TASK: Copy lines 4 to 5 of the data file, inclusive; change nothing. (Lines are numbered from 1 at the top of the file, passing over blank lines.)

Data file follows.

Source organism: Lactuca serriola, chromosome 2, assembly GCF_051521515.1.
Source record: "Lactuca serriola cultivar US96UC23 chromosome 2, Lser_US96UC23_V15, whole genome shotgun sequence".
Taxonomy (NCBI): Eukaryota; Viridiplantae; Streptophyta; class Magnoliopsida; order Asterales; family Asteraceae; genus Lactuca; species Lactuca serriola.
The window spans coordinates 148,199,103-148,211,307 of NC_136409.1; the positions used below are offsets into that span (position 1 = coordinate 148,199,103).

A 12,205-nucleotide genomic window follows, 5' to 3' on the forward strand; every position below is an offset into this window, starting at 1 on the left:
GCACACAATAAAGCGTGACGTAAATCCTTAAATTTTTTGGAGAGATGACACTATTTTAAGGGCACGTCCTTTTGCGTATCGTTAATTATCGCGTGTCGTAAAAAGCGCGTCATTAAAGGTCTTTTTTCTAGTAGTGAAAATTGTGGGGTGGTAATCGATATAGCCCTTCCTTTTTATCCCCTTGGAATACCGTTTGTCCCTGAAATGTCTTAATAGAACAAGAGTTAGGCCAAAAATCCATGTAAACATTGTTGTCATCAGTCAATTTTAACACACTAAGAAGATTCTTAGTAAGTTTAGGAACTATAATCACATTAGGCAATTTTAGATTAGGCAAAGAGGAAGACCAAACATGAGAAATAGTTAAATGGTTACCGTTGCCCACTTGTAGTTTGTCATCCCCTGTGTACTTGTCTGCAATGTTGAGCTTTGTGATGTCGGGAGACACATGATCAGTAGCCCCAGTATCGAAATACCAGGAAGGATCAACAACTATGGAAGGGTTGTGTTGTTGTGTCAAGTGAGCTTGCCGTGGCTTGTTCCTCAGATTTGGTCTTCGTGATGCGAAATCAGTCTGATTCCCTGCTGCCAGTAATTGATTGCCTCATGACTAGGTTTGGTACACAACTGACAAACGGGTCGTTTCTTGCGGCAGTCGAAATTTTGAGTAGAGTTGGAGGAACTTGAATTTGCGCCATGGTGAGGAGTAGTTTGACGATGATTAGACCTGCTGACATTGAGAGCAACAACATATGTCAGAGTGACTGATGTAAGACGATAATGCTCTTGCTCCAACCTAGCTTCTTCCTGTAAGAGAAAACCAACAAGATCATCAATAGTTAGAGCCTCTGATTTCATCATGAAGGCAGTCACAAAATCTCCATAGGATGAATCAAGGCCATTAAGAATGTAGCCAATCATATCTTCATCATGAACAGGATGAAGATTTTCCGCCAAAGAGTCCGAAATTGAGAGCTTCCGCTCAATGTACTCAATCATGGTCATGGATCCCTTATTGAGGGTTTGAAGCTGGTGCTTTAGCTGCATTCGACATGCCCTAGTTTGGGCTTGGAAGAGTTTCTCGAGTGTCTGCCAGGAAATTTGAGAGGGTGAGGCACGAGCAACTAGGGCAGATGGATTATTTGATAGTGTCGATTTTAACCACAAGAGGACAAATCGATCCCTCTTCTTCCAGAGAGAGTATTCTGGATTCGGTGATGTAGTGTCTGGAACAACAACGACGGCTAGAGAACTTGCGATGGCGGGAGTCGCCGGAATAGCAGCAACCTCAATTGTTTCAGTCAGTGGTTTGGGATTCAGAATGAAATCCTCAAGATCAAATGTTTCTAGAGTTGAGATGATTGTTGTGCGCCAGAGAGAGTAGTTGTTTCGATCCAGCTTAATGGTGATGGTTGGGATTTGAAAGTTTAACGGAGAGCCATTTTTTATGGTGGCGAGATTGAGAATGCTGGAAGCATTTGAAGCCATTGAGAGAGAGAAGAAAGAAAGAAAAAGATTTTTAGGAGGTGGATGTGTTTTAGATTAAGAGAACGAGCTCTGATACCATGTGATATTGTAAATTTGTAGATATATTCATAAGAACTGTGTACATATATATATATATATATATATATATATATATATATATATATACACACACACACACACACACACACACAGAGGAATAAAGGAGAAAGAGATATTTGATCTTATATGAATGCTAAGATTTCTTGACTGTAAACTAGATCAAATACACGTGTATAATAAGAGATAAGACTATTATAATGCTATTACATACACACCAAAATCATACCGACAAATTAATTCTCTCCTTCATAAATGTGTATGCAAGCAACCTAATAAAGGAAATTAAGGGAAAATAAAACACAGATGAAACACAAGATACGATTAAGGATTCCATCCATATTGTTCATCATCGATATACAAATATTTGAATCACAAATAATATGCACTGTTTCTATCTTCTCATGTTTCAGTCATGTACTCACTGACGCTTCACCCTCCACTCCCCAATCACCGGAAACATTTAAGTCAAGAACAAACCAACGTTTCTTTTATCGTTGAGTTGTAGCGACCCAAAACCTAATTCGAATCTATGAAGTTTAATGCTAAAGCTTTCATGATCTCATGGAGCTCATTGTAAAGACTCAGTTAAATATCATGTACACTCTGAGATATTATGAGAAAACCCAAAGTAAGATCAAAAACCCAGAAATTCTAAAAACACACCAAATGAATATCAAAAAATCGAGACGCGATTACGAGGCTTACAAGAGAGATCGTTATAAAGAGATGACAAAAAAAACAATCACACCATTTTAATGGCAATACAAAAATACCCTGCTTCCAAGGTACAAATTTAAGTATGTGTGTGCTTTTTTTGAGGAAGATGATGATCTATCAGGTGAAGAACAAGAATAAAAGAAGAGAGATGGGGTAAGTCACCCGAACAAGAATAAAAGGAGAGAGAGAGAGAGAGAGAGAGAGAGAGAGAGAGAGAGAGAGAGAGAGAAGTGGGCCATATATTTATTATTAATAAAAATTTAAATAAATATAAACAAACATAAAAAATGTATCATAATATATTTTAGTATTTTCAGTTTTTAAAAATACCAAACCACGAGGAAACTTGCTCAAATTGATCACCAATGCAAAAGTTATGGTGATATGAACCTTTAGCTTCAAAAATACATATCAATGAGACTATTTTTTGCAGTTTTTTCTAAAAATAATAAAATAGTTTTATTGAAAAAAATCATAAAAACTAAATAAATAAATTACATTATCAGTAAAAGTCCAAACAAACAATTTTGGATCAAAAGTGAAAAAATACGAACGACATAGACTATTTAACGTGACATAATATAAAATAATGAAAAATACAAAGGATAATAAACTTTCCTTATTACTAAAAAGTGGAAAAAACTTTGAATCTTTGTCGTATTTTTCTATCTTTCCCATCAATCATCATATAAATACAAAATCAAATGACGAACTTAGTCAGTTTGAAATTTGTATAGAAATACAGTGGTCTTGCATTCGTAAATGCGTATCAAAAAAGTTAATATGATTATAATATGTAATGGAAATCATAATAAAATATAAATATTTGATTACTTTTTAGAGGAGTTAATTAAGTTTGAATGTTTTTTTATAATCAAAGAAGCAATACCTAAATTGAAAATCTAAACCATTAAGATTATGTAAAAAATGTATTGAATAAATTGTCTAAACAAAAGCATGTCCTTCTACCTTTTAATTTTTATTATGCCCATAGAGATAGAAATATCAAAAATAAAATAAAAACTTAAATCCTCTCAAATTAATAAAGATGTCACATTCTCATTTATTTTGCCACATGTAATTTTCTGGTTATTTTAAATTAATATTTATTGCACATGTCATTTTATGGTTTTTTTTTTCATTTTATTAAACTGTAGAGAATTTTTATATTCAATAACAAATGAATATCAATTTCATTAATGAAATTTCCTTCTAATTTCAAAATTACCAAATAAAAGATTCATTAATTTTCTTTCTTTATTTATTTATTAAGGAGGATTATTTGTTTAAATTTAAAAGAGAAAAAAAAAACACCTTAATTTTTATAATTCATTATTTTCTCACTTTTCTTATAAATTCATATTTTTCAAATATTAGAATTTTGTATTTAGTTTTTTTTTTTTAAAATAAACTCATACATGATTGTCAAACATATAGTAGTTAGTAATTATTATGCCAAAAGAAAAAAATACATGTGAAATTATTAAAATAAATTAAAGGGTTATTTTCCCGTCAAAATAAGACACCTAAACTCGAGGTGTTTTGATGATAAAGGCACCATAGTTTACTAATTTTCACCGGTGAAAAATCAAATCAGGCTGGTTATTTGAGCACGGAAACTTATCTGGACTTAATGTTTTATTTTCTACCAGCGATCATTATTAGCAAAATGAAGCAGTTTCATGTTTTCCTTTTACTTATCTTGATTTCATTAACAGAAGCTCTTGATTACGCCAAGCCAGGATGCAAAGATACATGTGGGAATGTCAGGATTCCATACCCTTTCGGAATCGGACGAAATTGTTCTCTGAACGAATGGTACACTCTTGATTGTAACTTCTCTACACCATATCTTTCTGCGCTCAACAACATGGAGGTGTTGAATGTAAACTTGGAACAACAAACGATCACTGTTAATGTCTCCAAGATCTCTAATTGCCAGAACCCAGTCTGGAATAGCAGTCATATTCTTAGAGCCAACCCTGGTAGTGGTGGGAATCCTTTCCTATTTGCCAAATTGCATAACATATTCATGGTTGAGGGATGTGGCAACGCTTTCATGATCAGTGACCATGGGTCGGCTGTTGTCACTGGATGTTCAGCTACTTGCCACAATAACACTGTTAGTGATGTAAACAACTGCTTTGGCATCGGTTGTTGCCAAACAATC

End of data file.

The window spans coordinates 148,199,103-148,211,307 of NC_136409.1; the positions used below are offsets into that span (position 1 = coordinate 148,199,103).

A 12,205-nucleotide genomic window follows, 5' to 3' on the forward strand; every position below is an offset into this window, starting at 1 on the left: